CDC Updates the National Framework for Influenza Pandemics
October 2, 2014 04:16 PM
Using recent data and experiences from the nation’s influenza response, the Centers for Diseases Control and Prevention (CDC) has updated its framework to describe influenza pandemic progression using six intervals - two prepandemic and four pandemic intervals - and eight domains. This updated framework can be used for influenza pandemic planning and serves as recommendations for risk assessment, decision-making, and action in the United States.
The updated framework replaces the U.S. federal government stages from the 2006 implementation plan for the National Strategy for Pandemic Influenza (US Homeland Security Council. National strategy for pandemic influenza: implementation plan.)
The six intervals of the updated framework are as follows: 1) investigation of cases of novel influenza, 2) recognition of increased potential for ongoing transmission, 3) initiation of a pandemic wave, 4) acceleration of a pandemic wave, 5) deceleration of a pandemic wave, and 6) preparation for future pandemic waves. Eight domains are used to organize response efforts within each interval: incident management, surveillance and epidemiology, laboratory, community mitigation, medical care and countermeasures, vaccine, risk communications, and state/local coordination.
Progression through the intervals is not exclusively linear. For example, identification of a novel influenza A virus does not necessitate progression to the next interval (the recognition interval) if the virus does not demonstrate the potential for ongoing transmission. Similarly, after the preparation interval, subsequent waves of outbreaks will prompt federal, state, and local public health officials to reenter the acceleration, deceleration, and preparation intervals. The duration of each pandemic interval might vary from weeks to months depending on the characteristics of the virus and the public health response.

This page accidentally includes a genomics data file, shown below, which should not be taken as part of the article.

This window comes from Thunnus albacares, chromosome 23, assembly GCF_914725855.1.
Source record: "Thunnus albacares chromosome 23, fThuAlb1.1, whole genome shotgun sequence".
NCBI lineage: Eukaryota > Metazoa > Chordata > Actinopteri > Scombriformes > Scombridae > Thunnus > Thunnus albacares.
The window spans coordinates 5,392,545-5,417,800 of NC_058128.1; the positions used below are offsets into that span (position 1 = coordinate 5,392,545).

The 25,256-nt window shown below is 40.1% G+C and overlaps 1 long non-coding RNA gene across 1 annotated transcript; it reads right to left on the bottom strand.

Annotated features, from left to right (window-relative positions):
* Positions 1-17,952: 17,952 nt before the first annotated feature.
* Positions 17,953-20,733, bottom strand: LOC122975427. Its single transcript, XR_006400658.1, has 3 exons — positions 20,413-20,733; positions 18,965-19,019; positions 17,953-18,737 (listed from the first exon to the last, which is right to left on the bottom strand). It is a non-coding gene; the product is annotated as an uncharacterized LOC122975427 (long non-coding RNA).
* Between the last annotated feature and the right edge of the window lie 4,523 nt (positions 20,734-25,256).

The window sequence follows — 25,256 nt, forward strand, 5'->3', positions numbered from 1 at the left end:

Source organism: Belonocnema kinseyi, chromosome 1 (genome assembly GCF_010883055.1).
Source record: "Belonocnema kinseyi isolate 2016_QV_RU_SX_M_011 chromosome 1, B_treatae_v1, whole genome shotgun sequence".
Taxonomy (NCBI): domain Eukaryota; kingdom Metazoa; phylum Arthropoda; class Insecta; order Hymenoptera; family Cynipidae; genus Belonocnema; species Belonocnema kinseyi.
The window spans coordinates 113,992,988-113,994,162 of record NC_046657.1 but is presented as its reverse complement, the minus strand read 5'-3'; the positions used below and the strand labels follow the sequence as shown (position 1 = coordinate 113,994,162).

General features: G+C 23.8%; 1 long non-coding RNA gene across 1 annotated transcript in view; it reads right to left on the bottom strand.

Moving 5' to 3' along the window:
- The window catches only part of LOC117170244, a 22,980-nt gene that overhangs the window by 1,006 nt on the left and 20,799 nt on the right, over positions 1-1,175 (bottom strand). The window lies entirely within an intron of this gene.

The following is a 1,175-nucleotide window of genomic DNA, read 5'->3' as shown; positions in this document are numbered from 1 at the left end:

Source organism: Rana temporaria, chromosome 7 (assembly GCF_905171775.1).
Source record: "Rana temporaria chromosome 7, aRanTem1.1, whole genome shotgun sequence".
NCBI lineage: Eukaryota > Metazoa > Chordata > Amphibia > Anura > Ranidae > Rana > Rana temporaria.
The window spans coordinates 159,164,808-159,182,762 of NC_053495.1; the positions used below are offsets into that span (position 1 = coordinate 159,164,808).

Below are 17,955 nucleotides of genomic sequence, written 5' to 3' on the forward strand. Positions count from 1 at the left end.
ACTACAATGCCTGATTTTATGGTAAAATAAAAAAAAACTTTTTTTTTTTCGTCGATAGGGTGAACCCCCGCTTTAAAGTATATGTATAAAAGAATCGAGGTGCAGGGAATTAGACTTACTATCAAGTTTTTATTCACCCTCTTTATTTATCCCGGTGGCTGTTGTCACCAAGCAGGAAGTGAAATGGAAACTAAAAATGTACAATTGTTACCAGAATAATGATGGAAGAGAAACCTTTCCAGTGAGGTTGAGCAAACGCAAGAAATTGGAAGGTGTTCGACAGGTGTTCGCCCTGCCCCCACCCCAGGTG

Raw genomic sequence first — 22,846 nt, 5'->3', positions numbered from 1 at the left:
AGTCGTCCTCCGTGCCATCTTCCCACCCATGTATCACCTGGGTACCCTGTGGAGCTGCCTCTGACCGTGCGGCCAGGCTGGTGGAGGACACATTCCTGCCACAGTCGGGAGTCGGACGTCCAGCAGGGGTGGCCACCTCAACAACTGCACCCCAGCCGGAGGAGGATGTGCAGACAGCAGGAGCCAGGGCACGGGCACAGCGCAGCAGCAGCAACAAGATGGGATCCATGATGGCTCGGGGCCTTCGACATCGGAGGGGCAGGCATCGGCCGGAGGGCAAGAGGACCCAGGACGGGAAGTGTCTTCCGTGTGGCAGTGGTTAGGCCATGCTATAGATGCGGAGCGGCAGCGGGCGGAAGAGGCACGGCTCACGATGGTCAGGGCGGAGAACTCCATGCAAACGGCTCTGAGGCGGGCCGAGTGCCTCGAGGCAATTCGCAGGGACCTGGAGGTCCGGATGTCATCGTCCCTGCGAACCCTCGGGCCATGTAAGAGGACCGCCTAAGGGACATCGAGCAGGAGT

Compared with the previous U.S. government stages, this updated framework provides greater detail and clarity regarding the potential timing of key decisions and actions aimed at slowing the spread and mitigating the impact of an emerging pandemic. Use of this updated framework is anticipated to improve pandemic preparedness and response in the United States. Activities and decisions during a response are event-specific. These intervals serve as a reference for public health decision-making by federal, state, and local health authorities in the United States during an influenza pandemic and are not meant to be prescriptive or comprehensive. This framework incorporates information from newly developed tools for pandemic planning and response, including the Influenza Risk Assessment Tool and the Pandemic Severity Assessment Framework, and has been aligned with the pandemic phases restructured in 2013 by the World Health Organization.
To view the updated framework click here.